The other day I blogged

The other day I blogged about the distinction (in my mind, anyway) between a conservative and a right-winger. This led me to think about the way the schools teach the political spectrum. My teen-age daughters were taught, as I was in the 1960s, that the spectrum runs from the far left, occupied by communists, to the far right, occupied by fascists and nazis. They were also encouraged to believe, as I was, that these two extremes somehow merge when pushed to their limits.
Although I bought this concept for many years, I now consider it nonsense. A useful political spectrum must be based on a continuum of ideology. I can’t think of any such continuum in which communism and fascism are polar opposites. The most meaningful continuum is based on the two fundamental and related questions of political philosophy — how much power should the government have and how much freedom should the individual exercise. On this spectrum, as Balint Vazsonyi has pointed out, communism remains at one extreme, while the other extreme is occupied not by fascists but by pure libertarians. The fascists and the nazis (short, after all, for National Socialists) are situated right next to the communists because, as Vazsonyi has explained, their views on government power and individual freedom are quite similar. In other words, the two “merge” not as the result of some cosmic paradox but because they were nearly the same from the beginning. On this spectrum, mainstream American conservatives, with their belief in effective but limited government, are located on the libertarian end, but at a distance from pure libertarianism.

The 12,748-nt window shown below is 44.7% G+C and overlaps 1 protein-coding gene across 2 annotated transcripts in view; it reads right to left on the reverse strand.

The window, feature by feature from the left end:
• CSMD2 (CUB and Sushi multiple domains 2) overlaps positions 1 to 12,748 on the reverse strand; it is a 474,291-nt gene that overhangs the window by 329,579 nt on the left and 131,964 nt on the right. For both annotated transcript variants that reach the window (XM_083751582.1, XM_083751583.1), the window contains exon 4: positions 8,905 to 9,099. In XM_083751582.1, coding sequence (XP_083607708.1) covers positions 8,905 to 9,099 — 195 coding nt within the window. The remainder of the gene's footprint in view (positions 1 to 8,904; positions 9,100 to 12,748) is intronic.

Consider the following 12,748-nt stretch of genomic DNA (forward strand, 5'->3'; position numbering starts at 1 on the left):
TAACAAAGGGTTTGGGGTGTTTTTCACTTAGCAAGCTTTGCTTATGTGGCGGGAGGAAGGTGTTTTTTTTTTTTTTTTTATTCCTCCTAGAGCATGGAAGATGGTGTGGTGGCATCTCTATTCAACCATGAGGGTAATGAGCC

I don’t know who came up with the orthodox political spectrum, but it is not difficult to see whose interests it served. In the post World War II environment, socialists, many of whom had initially opposed war with Germany because of Hitler’s alliance with Stalin, must have been pleased with a model that distanced them from fascism. Liberals would have been similarly pleased with a model suggesting that conservatives were not far removed from nazis. Today, the orthodox spectrum serves similar purposes. Although utterly misleading, it is probably taught in government classes all over America. Indeed, I suspect it is taught because it is so misleading.


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